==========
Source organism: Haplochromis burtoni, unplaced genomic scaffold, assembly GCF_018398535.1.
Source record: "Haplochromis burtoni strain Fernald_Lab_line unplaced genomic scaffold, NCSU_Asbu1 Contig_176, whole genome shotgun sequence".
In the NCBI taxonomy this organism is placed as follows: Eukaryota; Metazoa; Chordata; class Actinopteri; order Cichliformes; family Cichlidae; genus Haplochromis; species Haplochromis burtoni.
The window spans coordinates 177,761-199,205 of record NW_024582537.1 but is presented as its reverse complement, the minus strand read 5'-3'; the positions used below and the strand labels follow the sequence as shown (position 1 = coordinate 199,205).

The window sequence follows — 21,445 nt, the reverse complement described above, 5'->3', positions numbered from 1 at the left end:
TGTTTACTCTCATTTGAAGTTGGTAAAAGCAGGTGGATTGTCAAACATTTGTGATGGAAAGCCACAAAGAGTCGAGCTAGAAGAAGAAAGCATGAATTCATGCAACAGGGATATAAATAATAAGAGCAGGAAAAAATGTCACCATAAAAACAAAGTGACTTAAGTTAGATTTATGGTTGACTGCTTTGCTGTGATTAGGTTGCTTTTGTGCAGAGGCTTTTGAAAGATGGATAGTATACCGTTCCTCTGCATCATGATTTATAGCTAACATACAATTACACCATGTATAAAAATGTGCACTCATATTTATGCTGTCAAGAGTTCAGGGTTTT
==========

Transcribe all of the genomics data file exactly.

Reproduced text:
Source organism: Haplochromis burtoni, unplaced genomic scaffold, assembly GCF_018398535.1.
Source record: "Haplochromis burtoni strain Fernald_Lab_line unplaced genomic scaffold, NCSU_Asbu1 Contig_176, whole genome shotgun sequence".
In the NCBI taxonomy this organism is placed as follows: Eukaryota; Metazoa; Chordata; class Actinopteri; order Cichliformes; family Cichlidae; genus Haplochromis; species Haplochromis burtoni.
The window spans coordinates 177,761-199,205 of record NW_024582537.1 but is presented as its reverse complement, the minus strand read 5'-3'; the positions used below and the strand labels follow the sequence as shown (position 1 = coordinate 199,205).

The window sequence follows — 21,445 nt, the reverse complement described above, 5'->3', positions numbered from 1 at the left end:
TGTTTACTCTCATTTGAAGTTGGTAAAAGCAGGTGGATTGTCAAACATTTGTGATGGAAAGCCACAAAGAGTCGAGCTAGAAGAAGAAAGCATGAATTCATGCAACAGGGATATAAATAATAAGAGCAGGAAAAAATGTCACCATAAAAACAAAGTGACTTAAGTTAGATTTATGGTTGACTGCTTTGCTGTGATTAGGTTGCTTTTGTGCAGAGGCTTTTGAAAGATGGATAGTATACCGTTCCTCTGCATCATGATTTATAGCTAACATACAATTACACCATGTATAAAAATGTGCACTCATATTTATGCTGTCAAGAGTTCAGGGTTTT